... so even if the A.T.'s Doodle is perhaps not Turing complete (due to the non-overlapping left-only jump operator available only in the first row), it is powerful enough to walk the fine line of (un)decidability :-D


(I leave the previous answer above, because I'm not sure that this part is correct :-)

I think that even with a single left non-overlapping jump the Turing Doodle is Turing complete!. The (simple) idea is to use the tape itself to store the current state and use multiple cells to represent a larger alphabet.

For example a 2 states 8 symbols TM can be simulated using the following tape representation:

...[s][b2 b1 b0] [_][b2 b1 b0] [_][b2 b1 b0] ....
    "macro cell"

The Turing doodle can:

  1. read $s$ and branch to one of the two different horizontal areas representing STATE A and STATE B;
  2. read $b2, b1, b0$ and branch to a row representing one of the eight symbols;
  3. write the next symbol, move the head to the "macro cell" on the left or right, and store on it the next state; in the figure below these operations (that can be done on a sequence of cells using the actions move left/right and write) are called "MW";
  4. finally transfer the control to the upper row that with a single left jump will bring the control back to step 1.

The full picture is available here.


In the same manner, given a $TM$ with an arbitrary number of states and alphabet symbols we can build an equivalent Turing Doodle machine $DM$.

  • $\begingroup$ nooo! you beat me to it! I was just writing how to make an arbitrary TM in the state-space instead of tape. However, your approach is nicer since it only uses one jump. Well done! Wait, how does your machine receive input? $\endgroup$ Commented Jun 27, 2012 at 23:27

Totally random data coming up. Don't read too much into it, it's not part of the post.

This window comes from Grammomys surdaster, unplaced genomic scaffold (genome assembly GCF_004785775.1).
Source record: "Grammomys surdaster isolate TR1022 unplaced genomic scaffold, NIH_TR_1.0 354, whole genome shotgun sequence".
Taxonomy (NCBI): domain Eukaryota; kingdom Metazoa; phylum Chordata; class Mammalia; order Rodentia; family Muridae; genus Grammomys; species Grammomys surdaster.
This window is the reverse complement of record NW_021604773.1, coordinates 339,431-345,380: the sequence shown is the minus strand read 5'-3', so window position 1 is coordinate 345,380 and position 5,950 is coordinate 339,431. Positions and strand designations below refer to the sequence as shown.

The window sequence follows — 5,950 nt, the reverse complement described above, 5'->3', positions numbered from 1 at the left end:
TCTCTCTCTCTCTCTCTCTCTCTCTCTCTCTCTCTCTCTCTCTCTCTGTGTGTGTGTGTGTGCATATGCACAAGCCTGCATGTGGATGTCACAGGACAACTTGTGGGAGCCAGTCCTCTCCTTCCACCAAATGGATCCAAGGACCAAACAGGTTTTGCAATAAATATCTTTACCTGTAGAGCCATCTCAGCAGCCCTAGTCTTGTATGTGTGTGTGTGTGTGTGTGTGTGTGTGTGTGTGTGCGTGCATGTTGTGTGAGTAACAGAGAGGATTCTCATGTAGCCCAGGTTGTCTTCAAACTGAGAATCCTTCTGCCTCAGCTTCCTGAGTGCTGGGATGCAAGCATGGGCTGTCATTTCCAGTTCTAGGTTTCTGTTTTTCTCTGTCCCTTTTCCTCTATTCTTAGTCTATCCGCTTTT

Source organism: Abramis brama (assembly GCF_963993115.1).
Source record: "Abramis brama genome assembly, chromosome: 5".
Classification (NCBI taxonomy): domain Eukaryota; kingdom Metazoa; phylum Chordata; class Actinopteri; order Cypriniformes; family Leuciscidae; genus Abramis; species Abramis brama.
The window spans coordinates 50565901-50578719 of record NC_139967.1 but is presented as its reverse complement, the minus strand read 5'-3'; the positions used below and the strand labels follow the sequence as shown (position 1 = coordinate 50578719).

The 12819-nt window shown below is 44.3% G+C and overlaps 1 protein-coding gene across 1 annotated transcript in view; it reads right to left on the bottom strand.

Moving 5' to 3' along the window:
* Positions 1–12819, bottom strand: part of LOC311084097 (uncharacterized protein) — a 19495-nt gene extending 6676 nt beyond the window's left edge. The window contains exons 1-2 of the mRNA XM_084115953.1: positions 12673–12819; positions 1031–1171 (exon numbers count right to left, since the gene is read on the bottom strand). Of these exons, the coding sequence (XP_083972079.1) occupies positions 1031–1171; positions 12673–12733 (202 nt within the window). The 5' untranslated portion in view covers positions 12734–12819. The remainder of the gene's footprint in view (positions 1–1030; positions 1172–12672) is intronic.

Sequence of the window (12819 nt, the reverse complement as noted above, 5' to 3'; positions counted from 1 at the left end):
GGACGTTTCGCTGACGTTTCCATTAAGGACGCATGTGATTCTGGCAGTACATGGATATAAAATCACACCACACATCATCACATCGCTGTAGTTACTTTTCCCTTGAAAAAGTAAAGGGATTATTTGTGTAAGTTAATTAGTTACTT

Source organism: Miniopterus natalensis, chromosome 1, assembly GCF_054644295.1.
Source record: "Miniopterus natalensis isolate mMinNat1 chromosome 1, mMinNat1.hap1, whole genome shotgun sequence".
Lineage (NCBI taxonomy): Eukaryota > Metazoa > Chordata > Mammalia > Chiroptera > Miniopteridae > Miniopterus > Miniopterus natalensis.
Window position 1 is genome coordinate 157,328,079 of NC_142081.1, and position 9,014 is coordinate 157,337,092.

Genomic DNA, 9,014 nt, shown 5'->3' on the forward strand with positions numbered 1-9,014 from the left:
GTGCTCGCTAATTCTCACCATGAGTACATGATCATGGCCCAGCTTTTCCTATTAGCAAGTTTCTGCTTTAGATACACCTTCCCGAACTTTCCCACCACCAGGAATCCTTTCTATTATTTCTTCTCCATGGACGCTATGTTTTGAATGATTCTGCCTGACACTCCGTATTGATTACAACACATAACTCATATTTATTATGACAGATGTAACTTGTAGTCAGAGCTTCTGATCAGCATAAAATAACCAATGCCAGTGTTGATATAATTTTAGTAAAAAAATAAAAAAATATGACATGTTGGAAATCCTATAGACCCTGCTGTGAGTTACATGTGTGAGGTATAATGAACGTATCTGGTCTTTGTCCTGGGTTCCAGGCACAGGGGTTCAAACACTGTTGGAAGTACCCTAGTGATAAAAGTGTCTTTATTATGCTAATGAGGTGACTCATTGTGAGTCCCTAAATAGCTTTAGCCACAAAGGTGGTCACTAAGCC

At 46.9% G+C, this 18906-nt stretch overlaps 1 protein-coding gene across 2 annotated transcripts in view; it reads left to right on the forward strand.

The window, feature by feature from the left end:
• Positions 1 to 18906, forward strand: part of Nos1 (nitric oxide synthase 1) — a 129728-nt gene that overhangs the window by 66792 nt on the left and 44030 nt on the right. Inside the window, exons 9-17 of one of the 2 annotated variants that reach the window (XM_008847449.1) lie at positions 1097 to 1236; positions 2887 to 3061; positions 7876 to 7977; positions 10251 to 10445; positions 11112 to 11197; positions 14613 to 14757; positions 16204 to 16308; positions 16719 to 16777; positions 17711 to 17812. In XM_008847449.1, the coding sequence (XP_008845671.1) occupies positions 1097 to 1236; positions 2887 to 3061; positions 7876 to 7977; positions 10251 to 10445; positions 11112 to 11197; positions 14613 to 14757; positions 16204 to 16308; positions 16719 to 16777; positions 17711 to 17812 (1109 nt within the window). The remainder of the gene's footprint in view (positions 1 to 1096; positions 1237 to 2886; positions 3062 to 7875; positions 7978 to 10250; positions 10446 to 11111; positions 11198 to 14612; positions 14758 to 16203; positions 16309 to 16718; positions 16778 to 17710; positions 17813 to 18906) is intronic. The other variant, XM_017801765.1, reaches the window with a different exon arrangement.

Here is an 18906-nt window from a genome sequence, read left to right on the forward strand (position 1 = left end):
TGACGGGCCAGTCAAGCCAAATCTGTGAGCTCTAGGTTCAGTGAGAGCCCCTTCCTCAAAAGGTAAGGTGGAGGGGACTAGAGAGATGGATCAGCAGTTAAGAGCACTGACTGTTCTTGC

• $\begingroup$ @marzio-de-biasi Nice work! $\endgroup$
    – oblitum
    Commented Jun 27, 2012 at 23:33
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    $\begingroup$ @ArtemKaznatcheev: it receives input on the tape; obviously you must encode it accordingly to the original alphabet symbols of the TM you are emulating and leave blank spaces for state representation. $\endgroup$ Commented Jun 28, 2012 at 6:51
  • $\begingroup$ The mark of junior alen turing . I enjoyed reading this $\endgroup$
    – iDroid
    Commented Jun 29, 2012 at 22:27
  • $\begingroup$ not fully convinced re TM completeness. dont think you handled the case where the TM writes to new blank squares not previously defined on the input tape. that is required for TM completeness otherwise its only a finite computation. $\endgroup$
    – vzn
    Commented Jul 12, 2012 at 17:31

The machine is supplied with a “tape”, (the analogue of paper) running through it, and divided into sections (called “squares”) each capable of bearing a “symbol”. At any moment there is just one square, say the r-th, bearing the symbol S(r) which is “in the machine”. We may call this square the “scanned square”. The symbol on the scanned square may be called the “scanned symbol”. The “scanned symbol” is the only one of which the machine is, so to speak, “directly aware”. However, by altering its m-configuration the machine can effectively remember some of the symbols which it has “seen” (scanned) previously. The possible behaviour of the machine at any moment is determined by the m-configuration qn and the scanned symbol S(r). This pair qn, S(r) will be called the “configuration”: thus the configuration determines the possible behaviour of the machine. In some of the configurations in which the scanned square is blank (i.e. bears no symbol) the machine writes down a new symbol on the scanned square: in other configurations it erases the scanned symbol. The machine may also change the square which is being scanned, but only by shifting it one place to right or left. In addition to any of these operations the m-configuration may be changed. Some of the symbols written down {232} will form the sequence of figures which is the decimal of the real number which is being computed. The others are just rough notes to “assist the memory”. It will only be these rough notes which will be liable to erasure.

It is my contention that these operations include all those which are used in the computation of a number. The defence of this contention will be easier when the theory of the machines is familiar to the reader. In the next section I therefore proceed with the development of the theory and assume that it is understood what is meant by “machine”, “tape”, “scanned”, etc.